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Semantic Keyword Clustering For 10,000+ Keywords [With Script]



Semantic Keyword Clustering For 10,000+ Keywords [With Script]

Semantic keyword clustering can help take your keyword research to the next level.

In this article, you’ll learn how to use a Google Colaboratory sheet shared exclusively with Search Engine Journal readers.

This article will walk you through using the Google Colab sheet, a high-level view of how it works under the hood, and how to make adjustments to suit your needs.

But first, why cluster keywords at all?

Common Use Cases For Keyword Clustering

Here are a few use cases for clustering keywords.

Faster Keyword Research:

  • Filter out branded keywords or keywords with no commercial value.
  • Group related keywords together to create more in-depth articles.
  • Group related questions and answers together for FAQ creation.

Paid Search Campaigns:

  • Create negative keyword lists for Ads using large datasets faster – stop wasting money on junk keywords!
  • Group similar keywords into campaign ideas for Ads.

Here’s an example of the script clustering similar questions together, perfect for an in-depth article!

Screenshot from Microsoft Excel, February 2022

Issues With Earlier Versions Of This Tool

If you’ve been following my work on Twitter, you’ll know I’ve been experimenting with keyword clustering for a while now.

Earlier versions of this script were based on the excellent PolyFuzz library using TF-IDF matching.


While it got the job done, there were always some head-scratching clusters which I felt the original result could be improved on.

Words that shared a similar pattern of letters would be clustered even if they were unrelated semantically.

For example, it was unable to cluster words like “Bike” with “Bicycle”.

Earlier versions of the script also had other issues:

  • It didn’t work well in languages other than English.
  • It created a high number of groups that were unable to be clustered.
  • There wasn’t much control over how the clusters were created.
  • The script was limited to ~10,000 rows before it timed out due to a lack of resources.
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Semantic Keyword Clustering Using Deep Learning Natural Language Processing (NLP)

Fast forward four months to the latest release which has been completely rewritten to utilize state-of-the-art, deep learning sentence embeddings.

Check out some of these awesome semantic clusters!

Notice that heated, thermal, and warm are contained within the same cluster of keywords?

excel sheet showing an example of semantic keyword clusteringScreenshot from Microsoft Excel, February 2022

Or how about, Wholesale and Bulk?

excel sheet showing another example of semantic keyword clusteringScreenshot from Microsoft Excel, February 2022

Dog and Dachshund, Xmas and Christmas?

excel sheet showing another example of semantic keyword clustering. Showing that Dachshund and dogs have been grouped together.Screenshot from Microsoft Excel, February 2022

It can even cluster keywords in over one hundred different languages!

excel sheet showing another example of semantic keyword clustering in FrenchScreenshot from Microsoft Excel, February 2022

Features Of The New Script Versus Earlier Iterations

In addition to semantic keyword grouping, the following improvements have been added to the latest version of this script.

  • Support for clustering 10,000+ keywords at once.
  • Reduced no cluster groups.
  • Ability to choose different pre-trained models (although the default model works fine!).
  • Ability to choose how closely related clusters should be.
  • Choice of the minimum number of keywords to use per cluster.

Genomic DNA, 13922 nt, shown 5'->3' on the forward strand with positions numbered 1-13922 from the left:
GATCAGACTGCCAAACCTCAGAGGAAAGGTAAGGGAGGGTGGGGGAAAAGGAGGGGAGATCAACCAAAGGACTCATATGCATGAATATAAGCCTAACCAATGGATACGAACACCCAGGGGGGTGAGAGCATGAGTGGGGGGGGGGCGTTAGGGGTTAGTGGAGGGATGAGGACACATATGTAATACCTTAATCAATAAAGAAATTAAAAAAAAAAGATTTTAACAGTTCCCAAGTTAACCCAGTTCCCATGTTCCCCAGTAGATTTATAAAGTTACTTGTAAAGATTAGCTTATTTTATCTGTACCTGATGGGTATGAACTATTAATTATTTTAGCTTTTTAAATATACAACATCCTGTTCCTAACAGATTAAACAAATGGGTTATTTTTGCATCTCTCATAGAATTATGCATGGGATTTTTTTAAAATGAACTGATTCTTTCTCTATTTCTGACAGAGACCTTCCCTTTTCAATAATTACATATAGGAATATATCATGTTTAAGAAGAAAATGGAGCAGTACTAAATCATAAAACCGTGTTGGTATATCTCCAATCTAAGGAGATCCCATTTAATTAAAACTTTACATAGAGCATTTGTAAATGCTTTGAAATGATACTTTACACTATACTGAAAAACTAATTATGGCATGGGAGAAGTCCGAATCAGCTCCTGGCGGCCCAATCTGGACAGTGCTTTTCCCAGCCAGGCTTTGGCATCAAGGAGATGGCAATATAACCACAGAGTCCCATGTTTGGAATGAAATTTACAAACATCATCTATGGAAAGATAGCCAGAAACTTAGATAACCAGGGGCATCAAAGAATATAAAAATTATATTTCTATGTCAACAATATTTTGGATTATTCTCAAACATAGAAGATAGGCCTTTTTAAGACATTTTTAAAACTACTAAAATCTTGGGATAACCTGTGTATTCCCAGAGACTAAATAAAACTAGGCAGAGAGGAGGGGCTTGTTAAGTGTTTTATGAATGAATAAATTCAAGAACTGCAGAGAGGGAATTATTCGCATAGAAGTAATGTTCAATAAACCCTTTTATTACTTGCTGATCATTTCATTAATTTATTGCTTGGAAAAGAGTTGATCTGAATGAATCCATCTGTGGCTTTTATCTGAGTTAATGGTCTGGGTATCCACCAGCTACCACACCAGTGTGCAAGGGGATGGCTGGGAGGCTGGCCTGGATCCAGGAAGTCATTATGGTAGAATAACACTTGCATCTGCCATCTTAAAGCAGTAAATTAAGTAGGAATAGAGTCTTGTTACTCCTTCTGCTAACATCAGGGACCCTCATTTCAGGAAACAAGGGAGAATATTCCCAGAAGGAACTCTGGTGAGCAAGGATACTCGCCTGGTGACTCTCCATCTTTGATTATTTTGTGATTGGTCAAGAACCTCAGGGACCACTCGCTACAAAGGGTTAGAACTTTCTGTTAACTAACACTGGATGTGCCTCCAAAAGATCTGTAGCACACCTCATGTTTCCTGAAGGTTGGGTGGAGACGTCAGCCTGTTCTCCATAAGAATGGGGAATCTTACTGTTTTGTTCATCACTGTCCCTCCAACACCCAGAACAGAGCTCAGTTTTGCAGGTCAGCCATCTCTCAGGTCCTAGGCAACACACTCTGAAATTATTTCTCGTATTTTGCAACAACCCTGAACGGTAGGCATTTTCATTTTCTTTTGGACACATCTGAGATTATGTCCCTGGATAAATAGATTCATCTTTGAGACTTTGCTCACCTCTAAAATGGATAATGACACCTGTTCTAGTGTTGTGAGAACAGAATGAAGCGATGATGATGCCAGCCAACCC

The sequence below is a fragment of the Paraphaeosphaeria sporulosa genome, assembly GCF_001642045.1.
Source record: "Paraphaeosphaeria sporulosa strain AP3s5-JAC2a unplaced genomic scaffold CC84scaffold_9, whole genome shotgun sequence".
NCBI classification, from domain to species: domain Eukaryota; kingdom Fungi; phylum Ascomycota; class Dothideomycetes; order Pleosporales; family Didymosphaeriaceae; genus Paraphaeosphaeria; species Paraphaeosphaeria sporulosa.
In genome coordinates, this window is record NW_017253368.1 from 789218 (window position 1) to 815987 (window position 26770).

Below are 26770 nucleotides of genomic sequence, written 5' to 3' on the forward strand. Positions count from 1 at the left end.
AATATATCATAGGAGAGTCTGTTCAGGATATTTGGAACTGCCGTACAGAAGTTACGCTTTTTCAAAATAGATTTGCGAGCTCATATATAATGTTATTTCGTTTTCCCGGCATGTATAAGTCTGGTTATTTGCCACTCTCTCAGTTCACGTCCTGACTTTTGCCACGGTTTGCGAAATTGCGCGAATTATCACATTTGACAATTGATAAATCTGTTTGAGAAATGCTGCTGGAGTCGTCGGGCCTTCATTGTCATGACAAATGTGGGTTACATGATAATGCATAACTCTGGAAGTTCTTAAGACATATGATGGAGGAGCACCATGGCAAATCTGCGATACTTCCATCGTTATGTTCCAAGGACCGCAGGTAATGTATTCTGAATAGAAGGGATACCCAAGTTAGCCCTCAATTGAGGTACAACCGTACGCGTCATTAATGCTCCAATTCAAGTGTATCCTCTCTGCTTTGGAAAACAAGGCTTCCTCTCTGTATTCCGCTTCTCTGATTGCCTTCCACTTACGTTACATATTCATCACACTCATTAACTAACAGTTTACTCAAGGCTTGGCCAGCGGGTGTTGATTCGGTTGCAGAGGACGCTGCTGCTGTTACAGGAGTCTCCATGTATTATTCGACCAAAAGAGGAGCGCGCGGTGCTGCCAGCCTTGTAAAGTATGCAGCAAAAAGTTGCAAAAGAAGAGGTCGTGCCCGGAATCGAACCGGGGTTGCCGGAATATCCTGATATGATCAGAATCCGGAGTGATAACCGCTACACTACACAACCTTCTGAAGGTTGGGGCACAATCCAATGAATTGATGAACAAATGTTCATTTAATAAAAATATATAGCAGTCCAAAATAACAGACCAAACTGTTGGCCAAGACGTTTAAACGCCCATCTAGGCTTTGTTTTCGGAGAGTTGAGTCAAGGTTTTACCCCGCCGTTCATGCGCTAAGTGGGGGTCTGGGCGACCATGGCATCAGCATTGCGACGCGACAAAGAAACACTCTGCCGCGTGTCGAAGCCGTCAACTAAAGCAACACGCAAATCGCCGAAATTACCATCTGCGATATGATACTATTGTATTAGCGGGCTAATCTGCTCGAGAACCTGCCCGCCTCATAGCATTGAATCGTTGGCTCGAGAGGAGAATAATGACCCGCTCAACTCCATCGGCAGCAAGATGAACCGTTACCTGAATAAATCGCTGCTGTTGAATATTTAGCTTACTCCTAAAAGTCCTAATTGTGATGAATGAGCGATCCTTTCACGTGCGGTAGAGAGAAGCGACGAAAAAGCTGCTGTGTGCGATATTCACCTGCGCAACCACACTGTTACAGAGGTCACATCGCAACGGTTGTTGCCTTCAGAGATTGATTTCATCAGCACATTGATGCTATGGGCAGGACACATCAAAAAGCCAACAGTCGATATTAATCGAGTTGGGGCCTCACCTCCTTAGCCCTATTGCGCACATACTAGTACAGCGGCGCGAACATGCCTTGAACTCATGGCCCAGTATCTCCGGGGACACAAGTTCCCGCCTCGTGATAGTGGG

• Automatic detection of character encoding and CSV delimiters.
  • Multi-lingual clustering.
  • Works with many common keyword exports out of the box. (Search Console Data, AdWords or third-party keyword tools like Ahrefs and Semrush).
  • Works with any CSV file with a column named “Keyword.”
  • Simple to use (The script works by inserting a new column called Cluster Name to any list of keywords uploaded).

How To Use The Script In Five Steps (Quick Start)

To get started, you will need to click this link, and then choose the option, Open in Colab as shown below.

How to Open Google Colab from GithubScreenshot from Google Colaboratory, February 2022

Change the Runtime type to GPU by selecting Runtime > Change Runtime Type.

Google Collab, How to change settings to use the GPUScreenshot from Google Colaboratory, February 2022

Select Runtime > Run all from the top navigation from within Google Colaboratory, (Or just press Ctrl+F9).

How to run all cell in Google ColabScreenshot from Google Colaboratory, February 2022

Upload a .csv file containing a column called “Keyword” when prompted.

How to upload a file using Google ColabScreenshot from Google Colaboratory, February 2022

Clustering should be fairly quick, but ultimately it depends on the number of keywords, and the model used.

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Generally speaking, you should be good for 50,000 keywords.

If you see a Cuda Out of Memory Error, you’re trying to cluster too many keywords at the same time!


(It’s worth noting that this script can easily be adapter to run on a local machine without the confines of Google Colaboratory.)

The Script Output

The script will run and append clusters to your original file to a new column called Cluster Name.

Cluster names are assigned using the shortest length keyword in the cluster.

For example, the cluster name for the following group of keywords has been set as “alpaca socks” because that is the shortest keyword in the cluster.

Demonstration of the example output from the script showing alpaca socks have been grouped together Screenshot from Microsoft Excel, February 2022

Once clustering has been completed, a new file is automatically saved, with clustered appended in a new column to the original file.

How The Key Clustering Tool Works

This script is based upon the Fast Clustering algorithm and uses models which have been pre-trained at scale on large amounts of data.

This makes it easy to compute the semantic relationships between keywords using off-the-shelf models.

(You don’t have to be a data scientist to use it!)